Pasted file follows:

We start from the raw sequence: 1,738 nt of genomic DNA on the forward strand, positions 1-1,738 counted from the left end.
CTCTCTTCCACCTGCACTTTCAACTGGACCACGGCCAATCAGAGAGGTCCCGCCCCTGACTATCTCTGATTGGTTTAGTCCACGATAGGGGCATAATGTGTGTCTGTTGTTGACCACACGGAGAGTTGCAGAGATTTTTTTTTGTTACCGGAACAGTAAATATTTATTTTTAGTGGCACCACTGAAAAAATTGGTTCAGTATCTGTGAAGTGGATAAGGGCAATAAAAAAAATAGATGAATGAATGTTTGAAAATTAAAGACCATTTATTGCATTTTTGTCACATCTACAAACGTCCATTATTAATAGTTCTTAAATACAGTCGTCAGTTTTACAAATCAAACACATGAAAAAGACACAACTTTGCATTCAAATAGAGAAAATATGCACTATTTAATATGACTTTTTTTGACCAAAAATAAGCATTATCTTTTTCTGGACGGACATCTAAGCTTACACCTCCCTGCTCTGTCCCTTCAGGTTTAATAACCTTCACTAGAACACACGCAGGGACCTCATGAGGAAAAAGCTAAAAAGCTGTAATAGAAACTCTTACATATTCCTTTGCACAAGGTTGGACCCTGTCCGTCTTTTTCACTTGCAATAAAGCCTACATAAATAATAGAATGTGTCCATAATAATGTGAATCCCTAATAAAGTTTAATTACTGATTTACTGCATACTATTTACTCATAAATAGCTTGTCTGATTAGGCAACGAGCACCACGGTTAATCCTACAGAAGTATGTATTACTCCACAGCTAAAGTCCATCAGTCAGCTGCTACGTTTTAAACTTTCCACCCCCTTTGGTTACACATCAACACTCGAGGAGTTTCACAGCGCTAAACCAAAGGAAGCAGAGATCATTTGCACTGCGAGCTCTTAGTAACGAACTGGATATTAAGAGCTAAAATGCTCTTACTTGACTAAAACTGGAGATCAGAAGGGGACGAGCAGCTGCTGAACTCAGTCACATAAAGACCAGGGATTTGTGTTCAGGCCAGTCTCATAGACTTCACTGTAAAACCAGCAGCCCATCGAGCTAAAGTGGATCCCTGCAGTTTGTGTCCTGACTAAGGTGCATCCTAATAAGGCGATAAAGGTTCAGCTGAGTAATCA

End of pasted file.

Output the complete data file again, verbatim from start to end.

We start from the raw sequence: 1,738 nt of genomic DNA on the forward strand, positions 1-1,738 counted from the left end.
CTCTCTTCCACCTGCACTTTCAACTGGACCACGGCCAATCAGAGAGGTCCCGCCCCTGACTATCTCTGATTGGTTTAGTCCACGATAGGGGCATAATGTGTGTCTGTTGTTGACCACACGGAGAGTTGCAGAGATTTTTTTTTGTTACCGGAACAGTAAATATTTATTTTTAGTGGCACCACTGAAAAAATTGGTTCAGTATCTGTGAAGTGGATAAGGGCAATAAAAAAAATAGATGAATGAATGTTTGAAAATTAAAGACCATTTATTGCATTTTTGTCACATCTACAAACGTCCATTATTAATAGTTCTTAAATACAGTCGTCAGTTTTACAAATCAAACACATGAAAAAGACACAACTTTGCATTCAAATAGAGAAAATATGCACTATTTAATATGACTTTTTTTGACCAAAAATAAGCATTATCTTTTTCTGGACGGACATCTAAGCTTACACCTCCCTGCTCTGTCCCTTCAGGTTTAATAACCTTCACTAGAACACACGCAGGGACCTCATGAGGAAAAAGCTAAAAAGCTGTAATAGAAACTCTTACATATTCCTTTGCACAAGGTTGGACCCTGTCCGTCTTTTTCACTTGCAATAAAGCCTACATAAATAATAGAATGTGTCCATAATAATGTGAATCCCTAATAAAGTTTAATTACTGATTTACTGCATACTATTTACTCATAAATAGCTTGTCTGATTAGGCAACGAGCACCACGGTTAATCCTACAGAAGTATGTATTACTCCACAGCTAAAGTCCATCAGTCAGCTGCTACGTTTTAAACTTTCCACCCCCTTTGGTTACACATCAACACTCGAGGAGTTTCACAGCGCTAAACCAAAGGAAGCAGAGATCATTTGCACTGCGAGCTCTTAGTAACGAACTGGATATTAAGAGCTAAAATGCTCTTACTTGACTAAAACTGGAGATCAGAAGGGGACGAGCAGCTGCTGAACTCAGTCACATAAAGACCAGGGATTTGTGTTCAGGCCAGTCTCATAGACTTCACTGTAAAACCAGCAGCCCATCGAGCTAAAGTGGATCCCTGCAGTTTGTGTCCTGACTAAGGTGCATCCTAATAAGGCGATAAAGGTTCAGCTGAGTAATCA